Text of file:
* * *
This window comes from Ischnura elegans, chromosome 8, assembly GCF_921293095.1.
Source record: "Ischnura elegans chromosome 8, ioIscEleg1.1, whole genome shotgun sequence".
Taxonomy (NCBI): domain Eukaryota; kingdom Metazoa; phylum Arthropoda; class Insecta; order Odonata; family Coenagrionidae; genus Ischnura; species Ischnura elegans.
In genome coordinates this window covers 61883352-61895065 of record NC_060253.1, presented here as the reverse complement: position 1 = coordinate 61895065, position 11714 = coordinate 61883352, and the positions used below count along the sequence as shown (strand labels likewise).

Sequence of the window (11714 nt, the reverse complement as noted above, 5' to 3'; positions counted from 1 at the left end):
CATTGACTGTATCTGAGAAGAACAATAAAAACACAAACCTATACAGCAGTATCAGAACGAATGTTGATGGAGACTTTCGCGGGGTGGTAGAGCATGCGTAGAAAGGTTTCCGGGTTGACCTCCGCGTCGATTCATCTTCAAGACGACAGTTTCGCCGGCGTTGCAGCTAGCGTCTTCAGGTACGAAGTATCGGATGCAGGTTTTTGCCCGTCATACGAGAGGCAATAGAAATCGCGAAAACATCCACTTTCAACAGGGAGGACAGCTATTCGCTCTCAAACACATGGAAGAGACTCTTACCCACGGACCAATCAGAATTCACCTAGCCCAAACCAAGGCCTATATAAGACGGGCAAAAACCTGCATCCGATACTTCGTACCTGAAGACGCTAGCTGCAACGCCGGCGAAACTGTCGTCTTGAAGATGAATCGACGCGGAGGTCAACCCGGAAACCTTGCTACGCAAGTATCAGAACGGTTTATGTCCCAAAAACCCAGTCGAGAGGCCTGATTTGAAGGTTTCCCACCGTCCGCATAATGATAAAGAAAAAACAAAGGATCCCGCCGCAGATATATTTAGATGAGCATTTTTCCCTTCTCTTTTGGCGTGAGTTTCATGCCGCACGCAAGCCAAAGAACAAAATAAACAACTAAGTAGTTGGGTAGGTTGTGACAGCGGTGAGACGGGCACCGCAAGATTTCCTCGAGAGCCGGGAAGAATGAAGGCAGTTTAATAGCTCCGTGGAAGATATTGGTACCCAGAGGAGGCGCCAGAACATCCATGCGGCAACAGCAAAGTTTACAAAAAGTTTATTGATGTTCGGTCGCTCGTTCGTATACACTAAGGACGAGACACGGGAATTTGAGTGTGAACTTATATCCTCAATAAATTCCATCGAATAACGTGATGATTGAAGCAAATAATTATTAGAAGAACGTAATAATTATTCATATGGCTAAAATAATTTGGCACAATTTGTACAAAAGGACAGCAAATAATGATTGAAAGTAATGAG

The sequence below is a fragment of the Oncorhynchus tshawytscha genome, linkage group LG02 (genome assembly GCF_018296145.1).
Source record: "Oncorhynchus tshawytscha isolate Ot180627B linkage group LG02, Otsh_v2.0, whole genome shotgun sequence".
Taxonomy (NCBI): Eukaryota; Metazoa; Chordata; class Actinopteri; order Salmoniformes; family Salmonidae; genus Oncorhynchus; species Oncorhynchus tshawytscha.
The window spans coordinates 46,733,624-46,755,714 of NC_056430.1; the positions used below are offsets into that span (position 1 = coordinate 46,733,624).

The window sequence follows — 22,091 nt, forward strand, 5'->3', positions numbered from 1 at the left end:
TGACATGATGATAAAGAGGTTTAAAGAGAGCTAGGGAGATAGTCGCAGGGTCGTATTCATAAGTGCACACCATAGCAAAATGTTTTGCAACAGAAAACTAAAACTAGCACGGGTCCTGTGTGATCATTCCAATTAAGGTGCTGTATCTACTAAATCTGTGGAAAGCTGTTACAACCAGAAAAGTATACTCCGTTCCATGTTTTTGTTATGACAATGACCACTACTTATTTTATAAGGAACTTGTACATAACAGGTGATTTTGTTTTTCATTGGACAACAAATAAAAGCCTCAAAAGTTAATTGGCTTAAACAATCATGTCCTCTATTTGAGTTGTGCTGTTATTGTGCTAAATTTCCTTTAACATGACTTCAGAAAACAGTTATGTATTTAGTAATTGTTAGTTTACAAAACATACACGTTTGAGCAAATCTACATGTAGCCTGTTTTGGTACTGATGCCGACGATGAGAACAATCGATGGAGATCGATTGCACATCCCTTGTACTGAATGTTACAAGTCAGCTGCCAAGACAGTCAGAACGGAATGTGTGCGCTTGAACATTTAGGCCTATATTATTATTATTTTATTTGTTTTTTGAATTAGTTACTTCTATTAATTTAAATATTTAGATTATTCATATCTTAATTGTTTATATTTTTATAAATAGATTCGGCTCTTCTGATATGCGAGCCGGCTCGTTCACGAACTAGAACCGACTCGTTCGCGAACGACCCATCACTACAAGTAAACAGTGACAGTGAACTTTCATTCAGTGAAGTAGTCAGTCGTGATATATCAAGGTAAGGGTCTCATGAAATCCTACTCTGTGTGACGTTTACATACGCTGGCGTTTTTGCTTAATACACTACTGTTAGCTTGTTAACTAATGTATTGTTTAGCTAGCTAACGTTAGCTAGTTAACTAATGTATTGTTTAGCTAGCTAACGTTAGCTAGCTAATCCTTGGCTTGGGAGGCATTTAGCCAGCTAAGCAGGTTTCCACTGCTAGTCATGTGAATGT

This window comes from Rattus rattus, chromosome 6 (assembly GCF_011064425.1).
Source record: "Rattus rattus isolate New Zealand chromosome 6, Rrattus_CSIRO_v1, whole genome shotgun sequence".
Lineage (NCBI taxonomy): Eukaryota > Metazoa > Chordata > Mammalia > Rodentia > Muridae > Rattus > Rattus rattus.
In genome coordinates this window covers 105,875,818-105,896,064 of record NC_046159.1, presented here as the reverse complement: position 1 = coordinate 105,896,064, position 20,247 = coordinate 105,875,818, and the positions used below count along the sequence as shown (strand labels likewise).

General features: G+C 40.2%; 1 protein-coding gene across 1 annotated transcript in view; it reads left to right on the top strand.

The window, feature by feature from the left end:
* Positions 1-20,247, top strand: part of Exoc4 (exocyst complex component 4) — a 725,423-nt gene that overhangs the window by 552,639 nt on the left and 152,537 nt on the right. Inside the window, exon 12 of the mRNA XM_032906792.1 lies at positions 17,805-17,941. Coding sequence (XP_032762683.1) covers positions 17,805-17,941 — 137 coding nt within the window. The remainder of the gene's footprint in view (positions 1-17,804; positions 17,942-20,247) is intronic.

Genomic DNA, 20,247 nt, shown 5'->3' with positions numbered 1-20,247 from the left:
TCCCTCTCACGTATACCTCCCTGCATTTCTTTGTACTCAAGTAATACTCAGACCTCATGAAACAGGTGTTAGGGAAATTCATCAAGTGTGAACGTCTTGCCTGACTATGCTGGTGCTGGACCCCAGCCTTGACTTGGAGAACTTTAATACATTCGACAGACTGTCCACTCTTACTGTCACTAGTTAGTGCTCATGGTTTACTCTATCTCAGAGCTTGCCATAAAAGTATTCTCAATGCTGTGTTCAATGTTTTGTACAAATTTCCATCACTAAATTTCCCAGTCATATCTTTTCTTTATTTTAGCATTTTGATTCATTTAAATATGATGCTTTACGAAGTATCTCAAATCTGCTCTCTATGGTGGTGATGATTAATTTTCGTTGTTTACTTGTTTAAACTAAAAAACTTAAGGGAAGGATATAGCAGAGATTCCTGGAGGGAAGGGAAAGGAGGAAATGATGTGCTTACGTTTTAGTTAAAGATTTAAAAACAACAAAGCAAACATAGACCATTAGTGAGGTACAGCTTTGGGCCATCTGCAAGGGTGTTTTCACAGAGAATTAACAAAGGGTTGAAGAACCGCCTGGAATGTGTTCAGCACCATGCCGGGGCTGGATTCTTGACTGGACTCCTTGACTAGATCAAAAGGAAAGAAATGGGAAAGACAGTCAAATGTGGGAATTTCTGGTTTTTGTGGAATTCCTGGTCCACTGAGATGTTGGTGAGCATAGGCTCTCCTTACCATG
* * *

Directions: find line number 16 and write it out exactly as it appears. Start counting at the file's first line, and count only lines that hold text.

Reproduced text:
In genome coordinates this window covers 105,875,818-105,896,064 of record NC_046159.1, presented here as the reverse complement: position 1 = coordinate 105,896,064, position 20,247 = coordinate 105,875,818, and the positions used below count along the sequence as shown (strand labels likewise).